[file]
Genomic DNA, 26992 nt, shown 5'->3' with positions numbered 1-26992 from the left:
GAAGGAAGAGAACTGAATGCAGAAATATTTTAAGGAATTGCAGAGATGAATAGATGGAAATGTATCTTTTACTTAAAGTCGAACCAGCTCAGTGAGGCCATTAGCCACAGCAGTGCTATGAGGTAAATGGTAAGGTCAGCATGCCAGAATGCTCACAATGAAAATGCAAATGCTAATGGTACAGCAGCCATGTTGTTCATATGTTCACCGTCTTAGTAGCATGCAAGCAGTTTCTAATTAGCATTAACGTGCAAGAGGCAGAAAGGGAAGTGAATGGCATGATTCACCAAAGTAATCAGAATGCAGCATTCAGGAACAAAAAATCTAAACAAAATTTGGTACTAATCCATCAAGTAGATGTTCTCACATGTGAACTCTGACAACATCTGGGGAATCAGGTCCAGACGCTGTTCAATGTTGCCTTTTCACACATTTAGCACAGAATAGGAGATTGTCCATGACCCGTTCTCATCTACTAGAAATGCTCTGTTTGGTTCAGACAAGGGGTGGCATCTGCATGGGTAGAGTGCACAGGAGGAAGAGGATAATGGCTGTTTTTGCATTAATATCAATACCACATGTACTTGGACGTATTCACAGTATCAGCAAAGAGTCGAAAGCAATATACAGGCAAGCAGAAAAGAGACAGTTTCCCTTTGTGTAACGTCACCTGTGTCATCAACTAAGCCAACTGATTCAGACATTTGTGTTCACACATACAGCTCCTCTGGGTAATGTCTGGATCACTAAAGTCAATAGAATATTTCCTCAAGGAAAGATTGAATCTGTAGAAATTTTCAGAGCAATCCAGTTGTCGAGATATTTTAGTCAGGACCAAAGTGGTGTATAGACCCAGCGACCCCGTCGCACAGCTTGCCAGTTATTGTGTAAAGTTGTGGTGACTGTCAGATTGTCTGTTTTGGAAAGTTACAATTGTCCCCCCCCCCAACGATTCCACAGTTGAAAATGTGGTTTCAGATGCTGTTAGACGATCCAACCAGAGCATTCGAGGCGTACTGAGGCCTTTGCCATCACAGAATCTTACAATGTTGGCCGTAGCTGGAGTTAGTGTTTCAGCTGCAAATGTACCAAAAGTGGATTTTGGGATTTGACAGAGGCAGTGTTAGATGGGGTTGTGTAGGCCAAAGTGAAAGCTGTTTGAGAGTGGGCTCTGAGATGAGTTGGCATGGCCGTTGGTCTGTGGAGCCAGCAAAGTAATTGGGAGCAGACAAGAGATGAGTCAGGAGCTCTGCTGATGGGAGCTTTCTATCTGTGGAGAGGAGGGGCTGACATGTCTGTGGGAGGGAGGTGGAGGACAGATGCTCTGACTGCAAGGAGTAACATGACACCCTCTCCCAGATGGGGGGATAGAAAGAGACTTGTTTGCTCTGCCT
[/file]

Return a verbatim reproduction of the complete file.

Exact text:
Genomic DNA, 26992 nt, shown 5'->3' with positions numbered 1-26992 from the left:
GAAGGAAGAGAACTGAATGCAGAAATATTTTAAGGAATTGCAGAGATGAATAGATGGAAATGTATCTTTTACTTAAAGTCGAACCAGCTCAGTGAGGCCATTAGCCACAGCAGTGCTATGAGGTAAATGGTAAGGTCAGCATGCCAGAATGCTCACAATGAAAATGCAAATGCTAATGGTACAGCAGCCATGTTGTTCATATGTTCACCGTCTTAGTAGCATGCAAGCAGTTTCTAATTAGCATTAACGTGCAAGAGGCAGAAAGGGAAGTGAATGGCATGATTCACCAAAGTAATCAGAATGCAGCATTCAGGAACAAAAAATCTAAACAAAATTTGGTACTAATCCATCAAGTAGATGTTCTCACATGTGAACTCTGACAACATCTGGGGAATCAGGTCCAGACGCTGTTCAATGTTGCCTTTTCACACATTTAGCACAGAATAGGAGATTGTCCATGACCCGTTCTCATCTACTAGAAATGCTCTGTTTGGTTCAGACAAGGGGTGGCATCTGCATGGGTAGAGTGCACAGGAGGAAGAGGATAATGGCTGTTTTTGCATTAATATCAATACCACATGTACTTGGACGTATTCACAGTATCAGCAAAGAGTCGAAAGCAATATACAGGCAAGCAGAAAAGAGACAGTTTCCCTTTGTGTAACGTCACCTGTGTCATCAACTAAGCCAACTGATTCAGACATTTGTGTTCACACATACAGCTCCTCTGGGTAATGTCTGGATCACTAAAGTCAATAGAATATTTCCTCAAGGAAAGATTGAATCTGTAGAAATTTTCAGAGCAATCCAGTTGTCGAGATATTTTAGTCAGGACCAAAGTGGTGTATAGACCCAGCGACCCCGTCGCACAGCTTGCCAGTTATTGTGTAAAGTTGTGGTGACTGTCAGATTGTCTGTTTTGGAAAGTTACAATTGTCCCCCCCCCCAACGATTCCACAGTTGAAAATGTGGTTTCAGATGCTGTTAGACGATCCAACCAGAGCATTCGAGGCGTACTGAGGCCTTTGCCATCACAGAATCTTACAATGTTGGCCGTAGCTGGAGTTAGTGTTTCAGCTGCAAATGTACCAAAAGTGGATTTTGGGATTTGACAGAGGCAGTGTTAGATGGGGTTGTGTAGGCCAAAGTGAAAGCTGTTTGAGAGTGGGCTCTGAGATGAGTTGGCATGGCCGTTGGTCTGTGGAGCCAGCAAAGTAATTGGGAGCAGACAAGAGATGAGTCAGGAGCTCTGCTGATGGGAGCTTTCTATCTGTGGAGAGGAGGGGCTGACATGTCTGTGGGAGGGAGGTGGAGGACAGATGCTCTGACTGCAAGGAGTAACATGACACCCTCTCCCAGATGGGGGGATAGAAAGAGACTTGTTTGCTCTGCCT